I admit that I’ve used an extreme example to illustrate my point, but this can apply to any dramatic moment in your story. Stay close to your character—become their wingman so that Bob doesn’t step into the breach and take over your story. Consider what your character would be thinking in that situation; what questions would flit through his mind. Would it be architectural details or calculating the probability of survival? I’ll bet on survival.
Historical detail can bring a scene to life, but too many unconnected details (which mean nothing to the character) can just as easily kill a scene as too few details. Be disciplined enough to keep the details that are absolutely needed, those which reveal the nuances of character, and ruthlessly cut the ones that are meant for Bob.
- Create character driven dialogue.
There are times when we just have to get information across, and the best way to do it without Bob is to do it in character. Returning to James Bond, his survival usually depends on any number of gadgets that Q dreams up for him. But you can’t expect that, in the nick of time, he’ll just whip out an exploding pen. The pen may be mightier than the sword (I’m pretty sure Q said that too), but we need to know before he needs the pen that he has one.
So how to get across technical information you’re your reader must have?
Have the right character offer the information in the right context. Bond can’t stop and tell us, “As you know, Bob, there is at least twenty megatons of explosives imbedded in this single pen. All I need to do is pump in once to prime it.” If he did, we’d be rooting for the pen to explode in his hand.
But Q can get away with talking technical shop, because let’s face it, he’s a geek and it’s his job. In fact, we look forward to our visit with Q (long before Bond needs to activate the pen) so we can learn about the latest Bond gadgets. But then Q isn’t speaking to Bob, he’s in character speaking to Bond.
Another literary example where a great deal of information is handled expertly is Patrick O’Brian’s Master and Commander series (Captain Jack Aubrey).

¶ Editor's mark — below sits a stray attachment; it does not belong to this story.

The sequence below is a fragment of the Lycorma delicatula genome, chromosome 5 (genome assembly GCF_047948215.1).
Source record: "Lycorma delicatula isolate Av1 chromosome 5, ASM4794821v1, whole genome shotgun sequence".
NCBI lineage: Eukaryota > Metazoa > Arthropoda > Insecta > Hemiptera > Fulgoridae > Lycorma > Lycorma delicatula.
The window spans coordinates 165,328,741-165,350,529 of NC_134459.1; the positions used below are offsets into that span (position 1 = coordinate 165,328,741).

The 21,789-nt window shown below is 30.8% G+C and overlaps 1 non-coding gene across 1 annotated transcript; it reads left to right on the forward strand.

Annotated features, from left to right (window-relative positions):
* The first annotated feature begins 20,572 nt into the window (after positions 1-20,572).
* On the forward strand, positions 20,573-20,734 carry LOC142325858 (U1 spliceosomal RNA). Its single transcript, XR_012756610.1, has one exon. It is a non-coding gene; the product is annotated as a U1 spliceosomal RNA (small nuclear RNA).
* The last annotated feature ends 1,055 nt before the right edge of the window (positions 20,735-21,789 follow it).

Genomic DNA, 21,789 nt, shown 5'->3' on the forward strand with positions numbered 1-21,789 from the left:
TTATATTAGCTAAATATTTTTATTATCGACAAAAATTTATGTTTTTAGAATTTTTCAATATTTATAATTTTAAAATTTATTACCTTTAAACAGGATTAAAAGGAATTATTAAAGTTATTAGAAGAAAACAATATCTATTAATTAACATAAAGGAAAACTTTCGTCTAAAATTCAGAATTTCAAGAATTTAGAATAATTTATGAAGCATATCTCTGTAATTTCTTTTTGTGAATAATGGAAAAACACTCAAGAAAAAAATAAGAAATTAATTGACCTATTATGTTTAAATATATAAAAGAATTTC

O’Brian wrote a series of nautical adventures, and being an experienced sailor, he incorporated a great deal of technical terms in his stories. But it works because the setting is a ship; to not immerse the reader in the winching of ropes and two sheets to the mast, and all that, would not be true to the story.
O’Brian keeps Bob off the deck, by using another character—Doctor Maturin. This guy knows nothing about ships and has no shame in asking Captain Jack why a certain thingamagiggy flaps around the way it does. Maturin is the fish out of water character; he’s the naturalist geek who knows every beetle and plant, but even after years of sailing, doesn’t know one beam from another.
This quirk makes him an endearing character and it also highlights the difference between him and the captain. Invariably, their roles are reversed when they’ve docked on land, and Captain Jack becomes the floundering fish. In the end, Patrick O’Brian has solved his problem (how to educate the reader without invoking Bob) through attention to character.
If you’re a writer, I hope that I’ve given you some ideas on how to banish Bob from your party, and if you’re a reader, you’re welcome.
I’d really love to hear from you. What are your story pet peeves?
If you’re interested in more posts about writing and creativity, check out these other posts:
And if you haven’t had a chance to check out my other writing, click here for an excerpt from Traitor’s Knot.